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Rio Tinto Names Simon Thompson as Next Chairman



By Darren Gray

December 4, 2017 - London-based former investment banker Simon Thompson has been given the job of leading the Rio Tinto board as the miner faces scrutiny from regulators in America and Australia over its behavior surrounding a failed coal investment in Mozambique that it sold in 2014.

Thompson will become Rio's next chairman when he succeeds Jan du Plessis in March 2018. He joined Rio's board as a non-executive director in 2014.

The experienced mining industry executive, who has worked in the mining and metals industry across five continents, will assume the role of chairman with the miner on a sound financial footing, earning large profits and spinning off billions of dollars a year to shareholders, yet facing uncomfortable scrutiny from regulators.

The appointment of the 58-year-old was welcomed by chief executive Jean-Sebastien Jacques, the Australian Shareholders' Association and investors, with shares in Rio rising 1.2 percent on Monday to $72.05.

"He's a real miner, he's spent 20 years in the industry. The second point [is] he has worked in many countries, which is important when you are working in a global company," Jacques told Fairfax Media on the sidelines of a Rio investor seminar in Sydney.

"He has been the chair in different companies, so he knows what governance looks like," he said.

"I've known the guy for a long time, and he fully endorses, fully embraces, fully supports the value-over-volume strategy. So there will be no change on strategy at all, which is what the shareholders want to hear," he said.

du Plessis praised Thompson as the company ended months of speculation about the identity of its next chairman. "I am really pleased to be succeeded by Simon, especially given how closely we have worked together since he joined the board some three years ago. I wish him the very best. I am handing over the baton at a time when the business is in great shape and Rio Tinto has the strongest balance sheet in the sector," he said.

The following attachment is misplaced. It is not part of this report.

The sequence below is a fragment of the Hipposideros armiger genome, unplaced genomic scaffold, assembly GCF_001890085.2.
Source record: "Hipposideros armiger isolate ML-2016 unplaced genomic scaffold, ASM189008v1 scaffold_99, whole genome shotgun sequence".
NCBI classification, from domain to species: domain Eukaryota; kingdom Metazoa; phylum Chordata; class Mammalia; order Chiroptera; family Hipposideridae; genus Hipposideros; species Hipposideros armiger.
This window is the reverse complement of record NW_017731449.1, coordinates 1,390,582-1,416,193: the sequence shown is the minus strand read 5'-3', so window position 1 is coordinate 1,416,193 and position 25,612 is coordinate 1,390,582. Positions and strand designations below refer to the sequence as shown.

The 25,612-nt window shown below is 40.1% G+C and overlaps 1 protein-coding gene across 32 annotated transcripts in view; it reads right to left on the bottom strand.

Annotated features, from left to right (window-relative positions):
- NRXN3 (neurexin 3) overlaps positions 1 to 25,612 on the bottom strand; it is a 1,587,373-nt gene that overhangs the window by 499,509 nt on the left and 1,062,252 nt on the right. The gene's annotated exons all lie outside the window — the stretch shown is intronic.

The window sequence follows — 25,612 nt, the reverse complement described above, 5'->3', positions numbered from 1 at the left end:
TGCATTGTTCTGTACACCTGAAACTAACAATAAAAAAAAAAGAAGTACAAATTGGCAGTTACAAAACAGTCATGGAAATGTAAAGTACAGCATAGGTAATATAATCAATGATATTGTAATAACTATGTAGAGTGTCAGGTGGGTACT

Thompson said: "I am honored to accept this role and to succeed Jan as chairman. Rio Tinto is in great shape, with a strong management team, world-class assets and a successful strategy. I look forward to leading the board as we work with J-S and his team to ensure that Rio Tinto continues to deliver superior returns for its shareholders by maintaining its capital discipline and 'value-over-volume' approach."

Under Thompson's chairmanship the company will have to respond to the bombshell charges recently unveiled by the US sharemarket regulator, the Securities and Exchange Commission, when it charged Rio and two of its former top executives with fraud for allegedly inflating the value of Mozambique coal assets it bought in 2011 for $US3.7 billion ($4.65 billion) and sold three years later for $US50 million.

In the wake of the charges the company said it "intends to vigorously defend itself against these allegations".  The two former Rio executives, Tom Albanese and Guy Elliott, declared they would fight the charges levelled against them.

Rio's chief financial officer, Chris Lynch, said Rio would look "very similar" to how it looks today, under its new chairman.

"I would imagine zero change in strategy, I think it's a good continuity move and I look forward to working with Simon going forward.

"He's a guy that's got a deep knowledge of the industry and he's been on the board now for a couple of years, been part of the formulation of this strategy. So I think shareholders should expect pretty much continuation of business as usual really," he said.

Investors were told that Rio plans to make $US1.5 billion in productivity improvements per year from 2021 onwards, mostly in Australia, as it increases automation, improves the utilization of trucks and trains and makes a wide range of other efficiency improvements.

The target, which senior executives say  is ambitious but achievable, includes $US500 million of "productivity improvements" targeted for its iron ore operations, and a further $US500 million from aluminium operations each year from 2021 onwards.

The remaining $US500 million is expected to come from energy and minerals operations ($US350 million) and copper and diamonds ($150 million).

Assessing the iron ore market in China Rio's chief executive, Jacques said that it was undergoing a fundamental change, and that the discounts being applied to lower iron grade iron ores seemed to have become a permanent feature of the market.

"We've seen more and more evidence that the restructure in China is becoming structural," he said.

These discounts have been hurting pure-play iron ore miner Fortescue Metals Group, which sells iron ore below the 62 percent benchmark and has been getting hit by the discounts, but with about 70 percent of Rio's iron ore sales in China of its premium grade, "Pilbara Blend", the company said it has a "strategic advantage in significant markets" like China.

Jacques said Rio's "value-over-volume strategy" was working, with the company announcing $US8.2 billion of cash returns for shareholder in 2017.


New Rio Tinto chairman Simon Thompson was previously an executive director of Anglo American and chairman of Tarmac.